The Adventures of Hawkins’ Horse
When the 4th Brigade of the Union forces began their march from
the landing at Chantilly on their 12 mile trip to South Mills, Col. Rush Hawkins
of the 9th New York Zouaves was the only mounted
officer. He commanded the 4th Brigade, composed of the 9th
Somewhere along the route to South Mills, Lt. Col. Kimball of the 9th NY severely sprained his foot and lower leg, making it difficult for him to keep up. Col. Hawkins surrendered his horse for Kimball to ride and walked the rest of the way to the battlefield alongside his men.
During the Zouave's famous charge,
Kimball was the only mounted officer involved. His horse was wounded and fell,
pinning Kimball temporarily. The horse scrambled to its feet and ran off into
the woods to the right, where it was found and tied to a tree, presumably by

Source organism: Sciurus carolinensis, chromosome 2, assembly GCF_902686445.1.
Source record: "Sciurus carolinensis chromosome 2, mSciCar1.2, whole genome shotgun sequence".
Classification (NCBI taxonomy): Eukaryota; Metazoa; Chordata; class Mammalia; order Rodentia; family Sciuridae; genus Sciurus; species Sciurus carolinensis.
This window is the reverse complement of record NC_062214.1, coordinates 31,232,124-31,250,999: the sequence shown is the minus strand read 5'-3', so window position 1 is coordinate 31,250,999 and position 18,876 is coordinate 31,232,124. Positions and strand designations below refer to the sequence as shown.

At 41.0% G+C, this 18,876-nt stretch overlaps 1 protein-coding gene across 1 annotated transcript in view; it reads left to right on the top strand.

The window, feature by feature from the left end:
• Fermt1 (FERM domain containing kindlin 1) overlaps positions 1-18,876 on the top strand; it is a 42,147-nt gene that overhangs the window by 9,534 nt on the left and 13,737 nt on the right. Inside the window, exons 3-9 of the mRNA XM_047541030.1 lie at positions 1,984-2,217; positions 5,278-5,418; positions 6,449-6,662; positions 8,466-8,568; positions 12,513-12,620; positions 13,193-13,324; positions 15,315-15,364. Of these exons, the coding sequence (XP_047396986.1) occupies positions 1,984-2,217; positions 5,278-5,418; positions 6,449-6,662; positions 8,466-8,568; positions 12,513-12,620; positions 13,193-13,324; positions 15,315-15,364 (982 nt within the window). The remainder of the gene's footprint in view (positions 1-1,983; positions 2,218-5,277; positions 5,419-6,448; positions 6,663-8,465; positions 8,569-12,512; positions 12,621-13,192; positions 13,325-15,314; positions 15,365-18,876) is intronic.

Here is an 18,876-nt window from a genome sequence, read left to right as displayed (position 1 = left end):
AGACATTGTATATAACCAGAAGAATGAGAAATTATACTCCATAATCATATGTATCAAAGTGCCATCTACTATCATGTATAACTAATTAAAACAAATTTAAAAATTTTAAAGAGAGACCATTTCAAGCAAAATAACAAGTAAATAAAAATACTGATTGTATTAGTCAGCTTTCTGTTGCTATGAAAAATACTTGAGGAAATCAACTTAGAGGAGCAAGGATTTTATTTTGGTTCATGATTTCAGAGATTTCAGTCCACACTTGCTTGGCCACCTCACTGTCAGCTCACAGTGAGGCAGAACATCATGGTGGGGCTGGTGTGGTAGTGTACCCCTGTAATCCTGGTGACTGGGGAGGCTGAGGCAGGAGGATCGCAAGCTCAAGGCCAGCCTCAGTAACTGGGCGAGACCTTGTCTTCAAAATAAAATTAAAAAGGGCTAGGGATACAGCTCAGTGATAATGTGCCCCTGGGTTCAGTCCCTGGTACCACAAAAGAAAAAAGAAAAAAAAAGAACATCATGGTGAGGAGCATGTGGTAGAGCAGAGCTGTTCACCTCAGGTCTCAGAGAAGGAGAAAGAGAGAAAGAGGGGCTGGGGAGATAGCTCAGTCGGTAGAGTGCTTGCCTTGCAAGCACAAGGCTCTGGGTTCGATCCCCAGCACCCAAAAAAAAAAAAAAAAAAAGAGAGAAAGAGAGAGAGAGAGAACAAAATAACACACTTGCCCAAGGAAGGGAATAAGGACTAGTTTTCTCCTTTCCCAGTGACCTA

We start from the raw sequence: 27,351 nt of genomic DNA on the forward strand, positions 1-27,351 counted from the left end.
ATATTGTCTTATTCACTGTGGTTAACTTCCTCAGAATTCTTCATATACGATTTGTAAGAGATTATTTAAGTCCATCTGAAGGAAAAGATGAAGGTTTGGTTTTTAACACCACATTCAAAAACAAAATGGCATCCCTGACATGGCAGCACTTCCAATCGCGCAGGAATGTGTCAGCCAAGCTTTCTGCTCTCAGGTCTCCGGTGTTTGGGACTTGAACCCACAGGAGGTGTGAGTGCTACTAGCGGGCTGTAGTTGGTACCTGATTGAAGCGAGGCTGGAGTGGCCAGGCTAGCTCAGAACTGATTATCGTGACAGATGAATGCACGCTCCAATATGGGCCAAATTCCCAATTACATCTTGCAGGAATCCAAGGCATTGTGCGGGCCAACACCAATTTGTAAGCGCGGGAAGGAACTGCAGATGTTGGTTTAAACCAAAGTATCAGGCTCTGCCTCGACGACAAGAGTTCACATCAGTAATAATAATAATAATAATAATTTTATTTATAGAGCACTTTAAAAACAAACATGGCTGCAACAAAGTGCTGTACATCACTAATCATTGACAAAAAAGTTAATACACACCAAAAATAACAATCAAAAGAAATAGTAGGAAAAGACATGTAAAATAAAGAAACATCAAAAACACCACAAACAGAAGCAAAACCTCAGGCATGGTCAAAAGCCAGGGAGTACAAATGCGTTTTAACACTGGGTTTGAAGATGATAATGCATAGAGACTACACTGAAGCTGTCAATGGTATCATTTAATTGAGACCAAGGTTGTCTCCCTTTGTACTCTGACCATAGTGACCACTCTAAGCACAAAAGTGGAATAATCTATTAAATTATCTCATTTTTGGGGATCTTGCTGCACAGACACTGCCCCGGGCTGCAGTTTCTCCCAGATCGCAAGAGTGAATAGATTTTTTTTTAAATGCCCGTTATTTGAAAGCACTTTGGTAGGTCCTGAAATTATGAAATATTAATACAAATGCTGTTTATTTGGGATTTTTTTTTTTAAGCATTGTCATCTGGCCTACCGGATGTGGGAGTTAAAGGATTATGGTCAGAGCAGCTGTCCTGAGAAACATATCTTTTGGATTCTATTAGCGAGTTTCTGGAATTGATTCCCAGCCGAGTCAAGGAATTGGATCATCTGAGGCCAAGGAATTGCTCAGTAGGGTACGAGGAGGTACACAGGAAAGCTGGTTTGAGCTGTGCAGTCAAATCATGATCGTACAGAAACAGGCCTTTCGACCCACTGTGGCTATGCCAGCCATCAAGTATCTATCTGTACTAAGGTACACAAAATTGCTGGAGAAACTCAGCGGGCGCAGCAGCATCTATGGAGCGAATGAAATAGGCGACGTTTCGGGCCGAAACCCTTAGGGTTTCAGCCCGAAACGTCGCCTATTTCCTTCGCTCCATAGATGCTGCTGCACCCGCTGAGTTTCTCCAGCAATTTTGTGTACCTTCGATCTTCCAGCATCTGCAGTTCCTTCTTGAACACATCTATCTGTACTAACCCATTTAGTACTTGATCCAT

members of the 51st
The following article appeared in the
"Once an officer was seen advancing, sword in hand, on horseback, at the head of his column, cheering and urging his men on. On they came - on, nearer and nearer, until within half musket range, when some of our boys singled him out and took deliberate aim. They fired and a black horse was seen riderless galloping from the spot. We have since learned that this was Gen. Reno."
They were mistaken. The officer was Lt. Col. Kimball.
In the unfinished regimental history of the 3rd
According to 9th NY Private John N. Gray, "Another volley comes, and our brave Colonel is wounded; and the horse which the Lt. Col. rode is shot through the shoulders, barely missing the rider, and becomes unmanageable."
Adjutant George Shorkley of the 51st
No further report has been found as to the fate of the horse.